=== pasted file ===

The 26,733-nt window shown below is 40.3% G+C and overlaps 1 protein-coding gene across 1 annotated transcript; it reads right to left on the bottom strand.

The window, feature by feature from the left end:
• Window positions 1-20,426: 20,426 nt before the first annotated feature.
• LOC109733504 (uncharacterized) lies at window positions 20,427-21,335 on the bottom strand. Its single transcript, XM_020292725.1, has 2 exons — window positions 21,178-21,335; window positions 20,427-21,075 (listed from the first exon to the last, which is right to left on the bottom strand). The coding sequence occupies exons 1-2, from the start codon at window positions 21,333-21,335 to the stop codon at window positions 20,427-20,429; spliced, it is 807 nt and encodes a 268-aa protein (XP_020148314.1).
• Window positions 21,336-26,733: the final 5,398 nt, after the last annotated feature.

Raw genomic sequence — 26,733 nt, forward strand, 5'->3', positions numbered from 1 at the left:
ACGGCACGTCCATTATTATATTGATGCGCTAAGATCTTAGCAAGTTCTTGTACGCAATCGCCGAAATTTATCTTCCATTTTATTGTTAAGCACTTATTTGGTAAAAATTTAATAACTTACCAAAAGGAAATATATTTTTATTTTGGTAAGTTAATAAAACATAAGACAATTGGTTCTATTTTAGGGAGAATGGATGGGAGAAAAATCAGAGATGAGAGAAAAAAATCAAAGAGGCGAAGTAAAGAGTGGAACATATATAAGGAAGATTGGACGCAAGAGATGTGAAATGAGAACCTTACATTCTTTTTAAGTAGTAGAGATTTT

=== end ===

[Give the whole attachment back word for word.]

The 26,733-nt window shown below is 40.3% G+C and overlaps 1 protein-coding gene across 1 annotated transcript; it reads right to left on the bottom strand.

The window, feature by feature from the left end:
• Window positions 1-20,426: 20,426 nt before the first annotated feature.
• LOC109733504 (uncharacterized) lies at window positions 20,427-21,335 on the bottom strand. Its single transcript, XM_020292725.1, has 2 exons — window positions 21,178-21,335; window positions 20,427-21,075 (listed from the first exon to the last, which is right to left on the bottom strand). The coding sequence occupies exons 1-2, from the start codon at window positions 21,333-21,335 to the stop codon at window positions 20,427-20,429; spliced, it is 807 nt and encodes a 268-aa protein (XP_020148314.1).
• Window positions 21,336-26,733: the final 5,398 nt, after the last annotated feature.

Raw genomic sequence — 26,733 nt, forward strand, 5'->3', positions numbered from 1 at the left:
ACGGCACGTCCATTATTATATTGATGCGCTAAGATCTTAGCAAGTTCTTGTACGCAATCGCCGAAATTTATCTTCCATTTTATTGTTAAGCACTTATTTGGTAAAAATTTAATAACTTACCAAAAGGAAATATATTTTTATTTTGGTAAGTTAATAAAACATAAGACAATTGGTTCTATTTTAGGGAGAATGGATGGGAGAAAAATCAGAGATGAGAGAAAAAAATCAAAGAGGCGAAGTAAAGAGTGGAACATATATAAGGAAGATTGGACGCAAGAGATGTGAAATGAGAACCTTACATTCTTTTTAAGTAGTAGAGATTTT